Anxiety-Induced Asthma and Asthma-Induced Anxiety: A Vicious Cycle
Anxiety and asthma are often linked. If you have anxiety-induced asthma and/or asthma-induced anxiety, here’s how to break the cycle.
Chelsea Clark co-authored this article.
If you have asthma and anxiety, each of these conditions could be making the other worse. You could be suffering from anxiety-induced asthma, and asthma could be making anxiety worse, too. Treating both of these conditions with natural solutions will help you to relieve your symptoms most effectively.
Anxiety and Asthma are Each Risk Factors For the Other
In a study on over 45,000 people, it was found that asthma was an independent risk factor for having anxiety, and also that anxiety was an independent risk factor for asthma, suggesting that each may contribute to the other.
This means that if you have one of these conditions, you have a pretty high chance of having the other, too. In one study, 36.9% of the people with asthma also had anxiety.
Anxiety-Induced Asthma: Anxiety Can Make Asthma Symptoms Worse
For those with asthma, it probably doesn’t come as a surprise that when you are more stressed or anxious, the worse your asthma tends to be.
Anxiety has been associated with lower scores on the Asthma Control Test and asthma quality of life questionnaires.[2,3]
Researchers did a test on people with asthma that narrows the airways, which is helpful in diagnosing asthma symptoms. They found that people who had anxiety were more likely to use descriptors of breathlessness, and they were more likely to experience dyspnea, or difficulty breathing, than people without anxiety.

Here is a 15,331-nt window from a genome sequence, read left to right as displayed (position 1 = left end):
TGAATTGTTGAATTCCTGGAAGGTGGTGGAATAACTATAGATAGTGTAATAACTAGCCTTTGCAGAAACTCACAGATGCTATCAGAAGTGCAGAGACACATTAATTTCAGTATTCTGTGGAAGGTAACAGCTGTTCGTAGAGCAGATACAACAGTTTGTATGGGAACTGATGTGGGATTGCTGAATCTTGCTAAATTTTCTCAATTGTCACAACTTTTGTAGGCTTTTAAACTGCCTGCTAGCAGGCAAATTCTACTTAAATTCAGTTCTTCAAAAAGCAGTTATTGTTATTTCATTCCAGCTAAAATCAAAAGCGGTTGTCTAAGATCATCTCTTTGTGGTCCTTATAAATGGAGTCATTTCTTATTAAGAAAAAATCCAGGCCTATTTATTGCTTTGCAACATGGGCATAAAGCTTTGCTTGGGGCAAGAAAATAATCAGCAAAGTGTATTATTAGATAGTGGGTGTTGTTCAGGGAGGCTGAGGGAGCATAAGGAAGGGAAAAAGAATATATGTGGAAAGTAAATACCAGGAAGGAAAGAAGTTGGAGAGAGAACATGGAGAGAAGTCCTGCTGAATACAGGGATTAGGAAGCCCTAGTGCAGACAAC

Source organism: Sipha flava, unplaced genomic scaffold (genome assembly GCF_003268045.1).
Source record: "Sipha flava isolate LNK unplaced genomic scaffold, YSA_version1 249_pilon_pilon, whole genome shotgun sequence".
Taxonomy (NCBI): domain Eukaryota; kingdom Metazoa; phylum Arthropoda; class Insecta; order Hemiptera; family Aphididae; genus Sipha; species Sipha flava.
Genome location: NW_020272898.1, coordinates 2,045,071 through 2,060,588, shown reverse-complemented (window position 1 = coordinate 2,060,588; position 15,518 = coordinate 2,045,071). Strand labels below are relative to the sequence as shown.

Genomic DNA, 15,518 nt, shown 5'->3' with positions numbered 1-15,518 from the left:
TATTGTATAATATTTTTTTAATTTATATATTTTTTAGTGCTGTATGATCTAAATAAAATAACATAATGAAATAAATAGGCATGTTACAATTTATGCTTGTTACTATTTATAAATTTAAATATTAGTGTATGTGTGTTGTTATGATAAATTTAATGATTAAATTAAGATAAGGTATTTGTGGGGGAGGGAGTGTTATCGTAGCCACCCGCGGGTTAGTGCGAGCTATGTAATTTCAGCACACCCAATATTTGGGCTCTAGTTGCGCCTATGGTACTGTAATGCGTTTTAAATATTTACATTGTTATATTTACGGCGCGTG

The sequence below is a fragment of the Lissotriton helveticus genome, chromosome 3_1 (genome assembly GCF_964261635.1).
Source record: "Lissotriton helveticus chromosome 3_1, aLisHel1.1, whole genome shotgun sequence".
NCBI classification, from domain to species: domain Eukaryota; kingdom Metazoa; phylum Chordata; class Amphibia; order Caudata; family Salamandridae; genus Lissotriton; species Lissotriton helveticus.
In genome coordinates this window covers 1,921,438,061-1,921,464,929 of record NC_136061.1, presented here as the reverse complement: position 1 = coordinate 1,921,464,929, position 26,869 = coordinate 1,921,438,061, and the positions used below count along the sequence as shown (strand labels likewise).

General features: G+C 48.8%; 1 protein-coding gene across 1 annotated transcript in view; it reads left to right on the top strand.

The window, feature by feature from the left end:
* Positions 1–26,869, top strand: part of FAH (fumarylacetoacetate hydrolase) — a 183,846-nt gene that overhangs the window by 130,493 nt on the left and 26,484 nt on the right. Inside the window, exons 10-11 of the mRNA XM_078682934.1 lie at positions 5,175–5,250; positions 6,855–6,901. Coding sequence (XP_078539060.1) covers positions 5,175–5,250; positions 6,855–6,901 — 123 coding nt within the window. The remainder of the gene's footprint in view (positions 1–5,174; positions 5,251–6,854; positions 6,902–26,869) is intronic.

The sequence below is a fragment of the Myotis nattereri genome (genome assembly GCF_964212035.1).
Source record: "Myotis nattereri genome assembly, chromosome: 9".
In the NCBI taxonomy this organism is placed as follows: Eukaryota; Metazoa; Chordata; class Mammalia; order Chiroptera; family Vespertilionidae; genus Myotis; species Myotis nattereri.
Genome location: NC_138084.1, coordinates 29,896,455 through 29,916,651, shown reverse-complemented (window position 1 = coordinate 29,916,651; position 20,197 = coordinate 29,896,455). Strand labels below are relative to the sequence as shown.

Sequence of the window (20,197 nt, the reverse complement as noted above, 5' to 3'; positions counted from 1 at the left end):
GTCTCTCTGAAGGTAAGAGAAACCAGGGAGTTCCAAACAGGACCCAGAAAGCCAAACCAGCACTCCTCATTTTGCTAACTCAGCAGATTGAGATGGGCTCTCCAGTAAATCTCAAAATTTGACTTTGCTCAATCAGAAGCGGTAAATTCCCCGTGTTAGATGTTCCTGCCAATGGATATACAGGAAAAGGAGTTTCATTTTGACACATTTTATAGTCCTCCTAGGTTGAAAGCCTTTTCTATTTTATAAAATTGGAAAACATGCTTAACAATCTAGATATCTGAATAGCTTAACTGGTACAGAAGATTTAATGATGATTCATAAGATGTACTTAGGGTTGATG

Anxiety sensitivity, or the fear of experiencing anxiety, is also related to the severity of asthma. People with greater anxiety sensitivity tend to have worse asthma symptoms and reduced lung function.
Depression Is Also Associated With Asthma
One study found that 11% of the people with asthma also had depression. Another found that people with depression had a 3.4 higher chance of having asthma.
And depression seems to make asthma worse, too. Depression is associated with reduced asthma control and reduced quality of life, according to numerous studies.[2,3]
How to Control Your Anxiety and Your Asthma
If you have asthma, addressing anxiety may help you to better control your asthma symptoms. And vice versa: controlling asthma may help you to reduce your anxiety levels. Natural solutions can help you to manage your stress-induced asthma symptoms and to break the cycle.
To treat anxiety, there are a variety of all-natural strategies available. Try supplements like passionflower or ashwagandha, for example. In many cases, a GABA deficiency can contribute to anxiety.
Share Your Experiences with Asthma and Anxiety
Do you have anxiety asthma? Do you find that each contributes to the other? What do you do to break the cycle? Share our experience in the comments section below.
 J Affect Disord. 2016 Jan 1;189:98-105.
 Ann Allergy Asthma Immunol. 2015 Nov;115(5):408-14.
 Allergy Asthma Proc. 2015 Nov;36(6):447-57.
 Behav Modif. 2015 Sep 24. [Epub ahead of print]
 J Allergy Clin Immunol Pract. 2015 Nov 7. pii: S2213-2198(15)00568-1.
Originally published in 2015, this post is regularly updated by the editors of University Health News.
If you have asthma and anxiety, each of these conditions could be making the other worse.